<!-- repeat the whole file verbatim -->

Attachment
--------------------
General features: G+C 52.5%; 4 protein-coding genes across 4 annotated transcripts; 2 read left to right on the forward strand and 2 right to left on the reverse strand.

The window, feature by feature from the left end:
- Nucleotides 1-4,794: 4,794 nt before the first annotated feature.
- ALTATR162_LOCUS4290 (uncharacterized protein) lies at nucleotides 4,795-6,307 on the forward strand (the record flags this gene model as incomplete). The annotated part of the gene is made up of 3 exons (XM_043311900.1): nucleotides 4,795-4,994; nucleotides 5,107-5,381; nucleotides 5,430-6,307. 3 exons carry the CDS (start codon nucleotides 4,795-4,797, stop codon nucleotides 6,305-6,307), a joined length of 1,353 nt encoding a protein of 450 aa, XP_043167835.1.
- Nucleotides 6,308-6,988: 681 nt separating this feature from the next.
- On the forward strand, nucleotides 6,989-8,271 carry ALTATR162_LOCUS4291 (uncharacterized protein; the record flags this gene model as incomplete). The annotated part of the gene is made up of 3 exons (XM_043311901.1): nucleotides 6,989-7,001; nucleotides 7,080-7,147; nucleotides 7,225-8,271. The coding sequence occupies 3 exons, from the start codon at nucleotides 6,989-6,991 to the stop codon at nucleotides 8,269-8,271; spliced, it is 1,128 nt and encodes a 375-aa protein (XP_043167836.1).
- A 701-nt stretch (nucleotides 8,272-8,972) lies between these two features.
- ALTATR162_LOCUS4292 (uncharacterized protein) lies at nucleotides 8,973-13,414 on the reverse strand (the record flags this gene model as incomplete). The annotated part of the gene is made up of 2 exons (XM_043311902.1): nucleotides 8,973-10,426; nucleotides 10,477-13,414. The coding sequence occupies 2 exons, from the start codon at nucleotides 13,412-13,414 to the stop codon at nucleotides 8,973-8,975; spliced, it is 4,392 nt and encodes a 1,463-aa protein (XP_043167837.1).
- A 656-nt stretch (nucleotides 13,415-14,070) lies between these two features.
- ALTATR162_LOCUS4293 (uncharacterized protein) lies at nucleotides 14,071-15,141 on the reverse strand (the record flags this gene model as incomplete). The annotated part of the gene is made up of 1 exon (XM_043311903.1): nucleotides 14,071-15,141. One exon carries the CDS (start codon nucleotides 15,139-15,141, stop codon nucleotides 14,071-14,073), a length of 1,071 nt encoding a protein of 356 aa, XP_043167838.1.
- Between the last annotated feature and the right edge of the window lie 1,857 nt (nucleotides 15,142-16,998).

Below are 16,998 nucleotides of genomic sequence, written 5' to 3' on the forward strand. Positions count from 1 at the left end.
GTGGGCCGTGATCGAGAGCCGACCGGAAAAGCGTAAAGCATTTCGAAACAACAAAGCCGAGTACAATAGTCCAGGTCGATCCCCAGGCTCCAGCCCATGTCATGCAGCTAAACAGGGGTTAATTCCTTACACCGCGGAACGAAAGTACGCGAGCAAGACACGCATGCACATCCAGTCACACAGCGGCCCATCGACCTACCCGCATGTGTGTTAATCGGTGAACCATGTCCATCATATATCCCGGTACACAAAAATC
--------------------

General features: G+C 52.5%; 4 protein-coding genes across 4 annotated transcripts; 2 read left to right on the forward strand and 2 right to left on the reverse strand.

The window, feature by feature from the left end:
- Nucleotides 1-4,794: 4,794 nt before the first annotated feature.
- ALTATR162_LOCUS4290 (uncharacterized protein) lies at nucleotides 4,795-6,307 on the forward strand (the record flags this gene model as incomplete). The annotated part of the gene is made up of 3 exons (XM_043311900.1): nucleotides 4,795-4,994; nucleotides 5,107-5,381; nucleotides 5,430-6,307. 3 exons carry the CDS (start codon nucleotides 4,795-4,797, stop codon nucleotides 6,305-6,307), a joined length of 1,353 nt encoding a protein of 450 aa, XP_043167835.1.
- Nucleotides 6,308-6,988: 681 nt separating this feature from the next.
- On the forward strand, nucleotides 6,989-8,271 carry ALTATR162_LOCUS4291 (uncharacterized protein; the record flags this gene model as incomplete). The annotated part of the gene is made up of 3 exons (XM_043311901.1): nucleotides 6,989-7,001; nucleotides 7,080-7,147; nucleotides 7,225-8,271. The coding sequence occupies 3 exons, from the start codon at nucleotides 6,989-6,991 to the stop codon at nucleotides 8,269-8,271; spliced, it is 1,128 nt and encodes a 375-aa protein (XP_043167836.1).
- A 701-nt stretch (nucleotides 8,272-8,972) lies between these two features.
- ALTATR162_LOCUS4292 (uncharacterized protein) lies at nucleotides 8,973-13,414 on the reverse strand (the record flags this gene model as incomplete). The annotated part of the gene is made up of 2 exons (XM_043311902.1): nucleotides 8,973-10,426; nucleotides 10,477-13,414. The coding sequence occupies 2 exons, from the start codon at nucleotides 13,412-13,414 to the stop codon at nucleotides 8,973-8,975; spliced, it is 4,392 nt and encodes a 1,463-aa protein (XP_043167837.1).
- A 656-nt stretch (nucleotides 13,415-14,070) lies between these two features.
- ALTATR162_LOCUS4293 (uncharacterized protein) lies at nucleotides 14,071-15,141 on the reverse strand (the record flags this gene model as incomplete). The annotated part of the gene is made up of 1 exon (XM_043311903.1): nucleotides 14,071-15,141. One exon carries the CDS (start codon nucleotides 15,139-15,141, stop codon nucleotides 14,071-14,073), a length of 1,071 nt encoding a protein of 356 aa, XP_043167838.1.
- Between the last annotated feature and the right edge of the window lie 1,857 nt (nucleotides 15,142-16,998).

Below are 16,998 nucleotides of genomic sequence, written 5' to 3' on the forward strand. Positions count from 1 at the left end.
GTGGGCCGTGATCGAGAGCCGACCGGAAAAGCGTAAAGCATTTCGAAACAACAAAGCCGAGTACAATAGTCCAGGTCGATCCCCAGGCTCCAGCCCATGTCATGCAGCTAAACAGGGGTTAATTCCTTACACCGCGGAACGAAAGTACGCGAGCAAGACACGCATGCACATCCAGTCACACAGCGGCCCATCGACCTACCCGCATGTGTGTTAATCGGTGAACCATGTCCATCATATATCCCGGTACACAAAAATC